These are two different paths. This is only my opinion, but it seems to me that the difference is I see no evidence that Mrs. Santorum begrudges Ms. Dowd’s choices while, reading her column today (and from my memory of her writing) I can’t say the same for Ms. Dowd, who seems to resent the very thought that in 2012 a woman might choose Karen Santorum’s path. And perhaps Ms. Dowd resents that Mrs. Santorum can, once her children are grown, choose a new path …
…and that brings us to Meghan McCain.
Meghan McCain is 27 years old, ironically she started writing at about the same age as Ms. Dowd.
When I read Dowd’s piece suddenly I thought of Meghan McCain and her statement concerning her father and Rick Santorum. I wrote about it briefly and not being able to say anything gentlemanly I let it go. The medium was different than Ms. Dowd’s, but the anger and snark seemed exactly the same.
I’m not Ms. McCain’s father but I’m old enough to be so. As she gets closer to age 30, a huge life-changing choice is upon her.
It’s not about her opinions, it’s not about her politics, it’s about herself.
Before her, she can see two futures: A future as epitomized by Maureen Dowd, a life that can produce success with hard work but one that rejects the joys and responsibilities of marriage and motherhood, embracing the modern chic culture; or the future as epitomized by Mrs. Santorum epitomized by marriage, children and responsibility — one that requires just as much hard work but with vastly different rewards.
I would suggest to young Ms. McCain that the rewards of Mrs. Santorum’s path are greater and will last long after chic opinion moves to another topic, and age makes it a constant and expensive struggle to remain fashionable. But that choice is hers not mine, and perhaps she can take a middle path like Mika Brzezinski. However, even that middle path has a deadline that is approaching.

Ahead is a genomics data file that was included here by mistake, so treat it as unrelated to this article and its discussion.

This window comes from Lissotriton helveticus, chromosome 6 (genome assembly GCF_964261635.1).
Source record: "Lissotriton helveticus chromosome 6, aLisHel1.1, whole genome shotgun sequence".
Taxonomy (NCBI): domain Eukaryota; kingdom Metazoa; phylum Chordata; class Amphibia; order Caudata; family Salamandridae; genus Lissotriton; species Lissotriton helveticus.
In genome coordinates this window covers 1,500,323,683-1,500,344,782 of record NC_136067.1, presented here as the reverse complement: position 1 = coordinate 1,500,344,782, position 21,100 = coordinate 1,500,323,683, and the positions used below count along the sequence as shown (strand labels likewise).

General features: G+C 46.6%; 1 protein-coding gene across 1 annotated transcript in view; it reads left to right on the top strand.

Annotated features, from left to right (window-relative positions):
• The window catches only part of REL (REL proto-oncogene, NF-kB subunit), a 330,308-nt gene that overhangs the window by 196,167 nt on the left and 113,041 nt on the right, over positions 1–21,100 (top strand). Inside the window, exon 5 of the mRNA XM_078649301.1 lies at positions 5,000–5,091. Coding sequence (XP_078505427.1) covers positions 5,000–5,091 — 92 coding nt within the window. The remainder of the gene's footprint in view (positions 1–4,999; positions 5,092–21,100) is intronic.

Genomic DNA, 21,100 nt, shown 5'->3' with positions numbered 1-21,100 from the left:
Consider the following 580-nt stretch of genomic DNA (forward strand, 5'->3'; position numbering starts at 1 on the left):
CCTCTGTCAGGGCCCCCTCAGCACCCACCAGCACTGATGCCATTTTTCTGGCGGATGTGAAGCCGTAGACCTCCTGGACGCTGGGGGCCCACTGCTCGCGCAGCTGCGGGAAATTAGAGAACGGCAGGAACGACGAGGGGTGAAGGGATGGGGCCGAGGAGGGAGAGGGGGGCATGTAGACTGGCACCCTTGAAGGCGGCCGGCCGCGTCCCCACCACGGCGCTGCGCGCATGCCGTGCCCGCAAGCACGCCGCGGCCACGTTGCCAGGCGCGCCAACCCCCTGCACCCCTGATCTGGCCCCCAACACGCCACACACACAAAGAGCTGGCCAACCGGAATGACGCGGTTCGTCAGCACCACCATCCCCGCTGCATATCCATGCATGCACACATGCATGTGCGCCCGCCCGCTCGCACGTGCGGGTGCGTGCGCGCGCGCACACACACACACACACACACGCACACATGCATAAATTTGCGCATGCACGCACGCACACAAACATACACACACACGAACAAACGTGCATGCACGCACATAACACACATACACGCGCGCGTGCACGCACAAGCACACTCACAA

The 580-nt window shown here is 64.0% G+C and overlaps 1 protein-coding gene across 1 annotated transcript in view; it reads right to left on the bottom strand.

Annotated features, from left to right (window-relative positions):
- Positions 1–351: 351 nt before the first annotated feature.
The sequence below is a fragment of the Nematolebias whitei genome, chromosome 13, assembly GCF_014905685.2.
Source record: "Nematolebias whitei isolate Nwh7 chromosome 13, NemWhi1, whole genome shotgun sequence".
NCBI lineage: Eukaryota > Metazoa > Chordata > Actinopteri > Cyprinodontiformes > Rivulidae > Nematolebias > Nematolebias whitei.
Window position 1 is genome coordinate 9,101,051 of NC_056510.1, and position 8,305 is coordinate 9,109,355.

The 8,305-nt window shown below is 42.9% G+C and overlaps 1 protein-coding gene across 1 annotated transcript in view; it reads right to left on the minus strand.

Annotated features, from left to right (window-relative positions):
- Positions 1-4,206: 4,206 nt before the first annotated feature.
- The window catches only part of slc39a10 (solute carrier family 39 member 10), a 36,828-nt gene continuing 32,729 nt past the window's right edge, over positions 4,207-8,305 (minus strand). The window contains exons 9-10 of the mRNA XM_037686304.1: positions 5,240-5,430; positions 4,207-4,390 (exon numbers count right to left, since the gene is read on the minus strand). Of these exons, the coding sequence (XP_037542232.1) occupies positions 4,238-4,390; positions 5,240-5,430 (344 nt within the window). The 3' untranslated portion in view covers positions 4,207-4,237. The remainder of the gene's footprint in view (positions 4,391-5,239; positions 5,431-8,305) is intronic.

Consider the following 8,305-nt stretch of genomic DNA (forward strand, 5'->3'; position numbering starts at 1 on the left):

Look at these women and ask yourself, Meagan, that question that is so difficult for a young person so far away from my age-let alone Ms. Dowd’s this question: “When I am 60 which life would I like to have?”
I urge you not to hesitate as time and biology will answer that question for you.
May whatever choice you make bring you happiness.
Update: Roxeanne who is near Ms. McCain’s age has this to say:
But, as a woman who always had a gut-level feeling that she is not called to marriage, I see this a bit differently, for one cannot always choose whether or not to find a great husband and to have a minivan full of children. We are not guaranteed such rewards, even if we choose the path that would likely lead us to such rewards. What we can do, however, is to be the type of woman whom a good man would want to marry, and would be proud to have as the mother of his children. If you do not end up with a huge, loving family (or a small, loving family, if two kids are about all you can handle), it shouldn’t be because you are a raging shrew whom men will sleep with but would never marry.
I humbly suggest it is a scathing indictment of my gender that such a young man has not come forth for Roxeanne yet.
Stacy McCain suggests I will not be forgiven for this piece,
The feminists will never forgive Pete for this, of course.
It is my experience that feminists, when angry, revert to predictable arguments about the ignorance and prejudice of their critics.
that’s not relevant
What feminists think of my piece is the furthest thing from my mind. My only concern is for the well-being and happiness of a young lady with great potential.